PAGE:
The much-awaited holiday season is upon us, and along with that, so is the question of how we’re going to celebrate this year. Are we going to celebrate with the traditional annual friends and family dinner? Will we simply shrink the get-together and keep it restricted to just our close-ones? Or will we choose to cook, eat, and celebrate with everyone virtually?
One thing is clear. This year’s holiday plans should all be about safety, or to put it more precisely —celebrating with safety.
It goes without saying that we’ve neverneeded celebrations and get-togethers more than we do this year. We’re all tired of sitting tight in quarantine for what feels like a lifetime. And we’re all craving a close get-together with all the warmth, hugs, laughter, and catching up. The idea of sitting around a dinner table and eating with our loved ones has never seemed as pleasant and rich as it does now.
And yet, ironically enough, now is the time we needto be more watchful than ever before with the daily caseloads going up faster than they did back in July.
The U.S. Covid-19 numbers are now breaking global daily records. Only last Friday we recorded more than 99000 new cases, which is the highest number recorded in a single day for any country.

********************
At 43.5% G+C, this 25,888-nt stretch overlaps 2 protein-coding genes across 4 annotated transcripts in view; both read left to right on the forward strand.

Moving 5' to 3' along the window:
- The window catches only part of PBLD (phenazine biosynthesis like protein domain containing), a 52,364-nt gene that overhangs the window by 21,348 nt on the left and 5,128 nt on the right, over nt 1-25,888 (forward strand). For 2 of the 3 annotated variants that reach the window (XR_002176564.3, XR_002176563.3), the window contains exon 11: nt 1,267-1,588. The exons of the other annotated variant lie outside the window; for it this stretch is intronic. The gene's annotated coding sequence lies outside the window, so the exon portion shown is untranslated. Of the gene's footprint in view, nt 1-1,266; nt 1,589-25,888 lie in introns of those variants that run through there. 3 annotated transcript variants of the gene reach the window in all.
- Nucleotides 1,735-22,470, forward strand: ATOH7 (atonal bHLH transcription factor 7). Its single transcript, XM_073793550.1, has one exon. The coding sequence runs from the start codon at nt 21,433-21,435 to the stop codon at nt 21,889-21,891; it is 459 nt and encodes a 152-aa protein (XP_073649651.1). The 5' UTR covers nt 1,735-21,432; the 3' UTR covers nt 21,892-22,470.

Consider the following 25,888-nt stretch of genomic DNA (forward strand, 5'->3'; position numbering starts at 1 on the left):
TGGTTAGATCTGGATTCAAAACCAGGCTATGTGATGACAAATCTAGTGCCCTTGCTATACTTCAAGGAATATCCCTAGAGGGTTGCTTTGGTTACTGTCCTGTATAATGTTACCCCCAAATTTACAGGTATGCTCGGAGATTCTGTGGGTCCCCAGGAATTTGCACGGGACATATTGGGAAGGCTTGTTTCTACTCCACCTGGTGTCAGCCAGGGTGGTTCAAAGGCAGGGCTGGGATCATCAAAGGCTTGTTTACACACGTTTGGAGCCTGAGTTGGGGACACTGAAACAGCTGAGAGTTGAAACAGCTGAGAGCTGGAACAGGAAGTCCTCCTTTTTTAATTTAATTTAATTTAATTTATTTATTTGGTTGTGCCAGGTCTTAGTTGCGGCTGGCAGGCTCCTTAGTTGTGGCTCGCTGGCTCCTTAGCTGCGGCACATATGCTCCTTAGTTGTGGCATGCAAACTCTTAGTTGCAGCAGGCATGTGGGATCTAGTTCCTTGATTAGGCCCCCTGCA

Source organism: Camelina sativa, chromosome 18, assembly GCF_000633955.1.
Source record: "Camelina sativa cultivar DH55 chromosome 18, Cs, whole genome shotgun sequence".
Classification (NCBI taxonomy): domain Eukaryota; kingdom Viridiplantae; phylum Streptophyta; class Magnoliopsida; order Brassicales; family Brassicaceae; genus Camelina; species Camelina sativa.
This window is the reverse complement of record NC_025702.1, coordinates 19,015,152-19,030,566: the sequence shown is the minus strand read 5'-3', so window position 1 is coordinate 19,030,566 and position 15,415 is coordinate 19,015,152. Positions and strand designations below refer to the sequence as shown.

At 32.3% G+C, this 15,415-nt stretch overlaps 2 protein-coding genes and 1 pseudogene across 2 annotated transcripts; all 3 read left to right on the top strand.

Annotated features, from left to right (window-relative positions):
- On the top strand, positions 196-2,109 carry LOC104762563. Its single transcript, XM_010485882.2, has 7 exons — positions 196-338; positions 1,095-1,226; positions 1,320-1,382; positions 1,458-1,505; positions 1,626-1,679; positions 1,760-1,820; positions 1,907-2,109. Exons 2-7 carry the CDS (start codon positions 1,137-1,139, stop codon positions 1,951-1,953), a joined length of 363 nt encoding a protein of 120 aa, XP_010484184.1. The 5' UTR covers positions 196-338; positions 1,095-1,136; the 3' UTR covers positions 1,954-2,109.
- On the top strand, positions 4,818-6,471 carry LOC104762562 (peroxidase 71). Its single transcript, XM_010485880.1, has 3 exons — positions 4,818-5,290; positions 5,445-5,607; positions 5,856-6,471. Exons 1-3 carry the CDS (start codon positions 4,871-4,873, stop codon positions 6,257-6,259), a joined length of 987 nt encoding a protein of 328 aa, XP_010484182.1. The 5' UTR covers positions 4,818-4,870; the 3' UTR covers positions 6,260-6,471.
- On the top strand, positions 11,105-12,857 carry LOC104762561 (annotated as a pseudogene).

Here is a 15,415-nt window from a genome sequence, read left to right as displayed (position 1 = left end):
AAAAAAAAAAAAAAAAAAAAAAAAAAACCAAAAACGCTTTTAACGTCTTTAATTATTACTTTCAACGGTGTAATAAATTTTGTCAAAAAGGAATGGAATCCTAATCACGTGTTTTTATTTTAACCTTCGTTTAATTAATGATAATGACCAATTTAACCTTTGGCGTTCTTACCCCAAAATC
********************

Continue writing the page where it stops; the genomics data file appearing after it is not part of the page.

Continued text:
Recent data collected from around the U.S. suggests that aThanksgiving dinner celebration among friends and extended family will be just the right place for the infection to spread and reach new people.
In line with this finding, Dr. Anthony Fauci recently pointed out,
“If you look around the country now, many of the infections are in small family and friend gatherings, such as dinner parties and small social gatherings."
Fauci and CDC Director Robert Redfield, both have warned that small gatherings are driving up numbers in Covid-19 cases around the nation.
CDC says the safest way to celebrate Thanksgiving this year is to have a small dinner with "only people who live in your household."
Adding any outside guests to the table will simply put everyone’s safety in question. And it’s worse for those who are already living with medical conditions, are older, or more vulnerable.
Health authorities have warned that these little gatherings are inherently risky and can serve as super-spreading events. Fauci said,
"These innocent family and friends gatherings: six, eight, 10 people come together in someone's home, you get one person who's asymptomatic and infected, and then all of a sudden four or five people in that gathering are infected. That's the exact scenario that you're going to see on Thanksgiving."